Preventing Heartworm Disease
What is Heartworm Disease?
The parasites responsible for Heartworm Diseases are worms about the size of spaghetti which live within the heart and major blood vessels. The cardiovascular damage and circulatory interference caused by these parasites may be potentially fatal. Treatment may be difficult and the heart damage may be irreversible. Prevention of Heartworm infection is certainly preferable to treatment once the pet is infected and demonstrating symptoms of this disease.
Learn More About Heartworm Disease from the Heartworm Society
How do dogs get Heartworm Disease?
The Heartworms are transmitted by mosquitoes carrying the immature, or larval, stage worms. These larvae are injected into the dog when bitten by an infected mosquito. Over the next few months, the larvae migrate to the heart and mature into the adult Heartworms, which interfere with normal blood circulation. All dogs living in an area that has mosquitoes are at risk, not just those living outdoors.
Why haven’t we had to worry about this disease before?
Heartworm has been a serious problem for years in East and Southeast portions of the U.S. However, the prevalence of this deadly disease has increased steadily since it was first identified, and it now affects pets in all 50 states. Portions of California have developed localized ‘pockets’ of Heartworm Disease over the last 5 years due to apparent changes in the mosquito population. Pets in Los Angeles, Orange and San Diego counties have recently been diagnosed with Heartworm infections.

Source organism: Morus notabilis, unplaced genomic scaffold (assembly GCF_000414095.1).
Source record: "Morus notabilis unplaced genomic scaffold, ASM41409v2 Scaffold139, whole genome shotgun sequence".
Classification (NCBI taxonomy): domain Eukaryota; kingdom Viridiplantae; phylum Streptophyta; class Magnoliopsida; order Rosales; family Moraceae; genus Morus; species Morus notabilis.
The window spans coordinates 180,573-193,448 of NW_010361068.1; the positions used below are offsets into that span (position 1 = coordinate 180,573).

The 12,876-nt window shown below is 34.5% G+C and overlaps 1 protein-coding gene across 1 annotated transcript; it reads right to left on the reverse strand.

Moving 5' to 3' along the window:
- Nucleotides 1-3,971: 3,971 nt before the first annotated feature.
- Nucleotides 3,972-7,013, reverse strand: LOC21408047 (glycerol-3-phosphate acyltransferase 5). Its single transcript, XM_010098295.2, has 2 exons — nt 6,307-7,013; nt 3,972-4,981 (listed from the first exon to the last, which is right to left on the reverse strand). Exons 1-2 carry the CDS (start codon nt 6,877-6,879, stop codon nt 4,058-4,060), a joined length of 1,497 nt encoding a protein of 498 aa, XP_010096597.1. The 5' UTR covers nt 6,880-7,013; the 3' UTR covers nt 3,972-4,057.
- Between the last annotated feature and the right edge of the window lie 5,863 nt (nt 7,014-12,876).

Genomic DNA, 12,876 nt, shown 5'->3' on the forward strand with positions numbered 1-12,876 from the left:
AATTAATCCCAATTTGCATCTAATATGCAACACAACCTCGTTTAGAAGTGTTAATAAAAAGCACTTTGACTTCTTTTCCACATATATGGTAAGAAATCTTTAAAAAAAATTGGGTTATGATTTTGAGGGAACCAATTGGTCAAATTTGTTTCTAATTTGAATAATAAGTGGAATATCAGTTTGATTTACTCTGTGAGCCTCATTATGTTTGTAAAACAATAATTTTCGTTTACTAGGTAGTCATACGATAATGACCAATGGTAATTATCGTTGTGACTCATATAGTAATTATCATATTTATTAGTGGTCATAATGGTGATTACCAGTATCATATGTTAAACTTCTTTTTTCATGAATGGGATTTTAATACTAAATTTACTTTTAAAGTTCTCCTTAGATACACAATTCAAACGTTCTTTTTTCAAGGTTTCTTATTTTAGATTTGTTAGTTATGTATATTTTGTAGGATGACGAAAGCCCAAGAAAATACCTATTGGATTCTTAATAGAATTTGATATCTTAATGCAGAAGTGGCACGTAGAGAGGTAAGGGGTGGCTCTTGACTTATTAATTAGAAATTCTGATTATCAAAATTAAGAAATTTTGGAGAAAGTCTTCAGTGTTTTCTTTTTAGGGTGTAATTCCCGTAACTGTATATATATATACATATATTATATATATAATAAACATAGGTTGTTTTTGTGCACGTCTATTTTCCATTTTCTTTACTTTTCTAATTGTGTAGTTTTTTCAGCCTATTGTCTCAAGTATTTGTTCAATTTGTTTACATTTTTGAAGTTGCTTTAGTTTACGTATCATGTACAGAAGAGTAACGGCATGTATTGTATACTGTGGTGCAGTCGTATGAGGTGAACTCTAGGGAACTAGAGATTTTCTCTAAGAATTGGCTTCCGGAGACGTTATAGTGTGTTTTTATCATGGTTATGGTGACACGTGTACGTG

How do we prevent Heartworm Disease?
Heartworm Disease can be prevented by administering a medication which will destroy the immature stages of the parasite before damage can occur. Dogs over 6 months of age are first tested, via a blood test, to assure that they are not already infected with the Heartworm parasite. If the blood test indicates a negative result (i.e., the pet is not already infected), then a monthly administration of a Heartworm preventative medication should be initiated to prevent this serious disease. This medication is continued on a monthly basis as long as the pet livers in a “Heartworm area” such as Southern California, and should be continued for at least 2 or 3 months after moving from such an area to one free of Heartworm Disease.
Puppies younger than 4-6 months of age may begin a Heartworm preventative medication without prior testing but will require testing at a later date after reaching 7 months of age.
How often should a dog be tested for Heartworm Disease?
Dogs over 6 to 7 months of age are tested for the presence of Heartworms prior to beginning medication. Our doctors recommend having your dog tested yearly for Heartworm Disease.
How long should a dog remain on Heartworm prevention?
Dogs should receive Heartworm medication on a continuous monthly basis while living in an area with Heartworm Disease.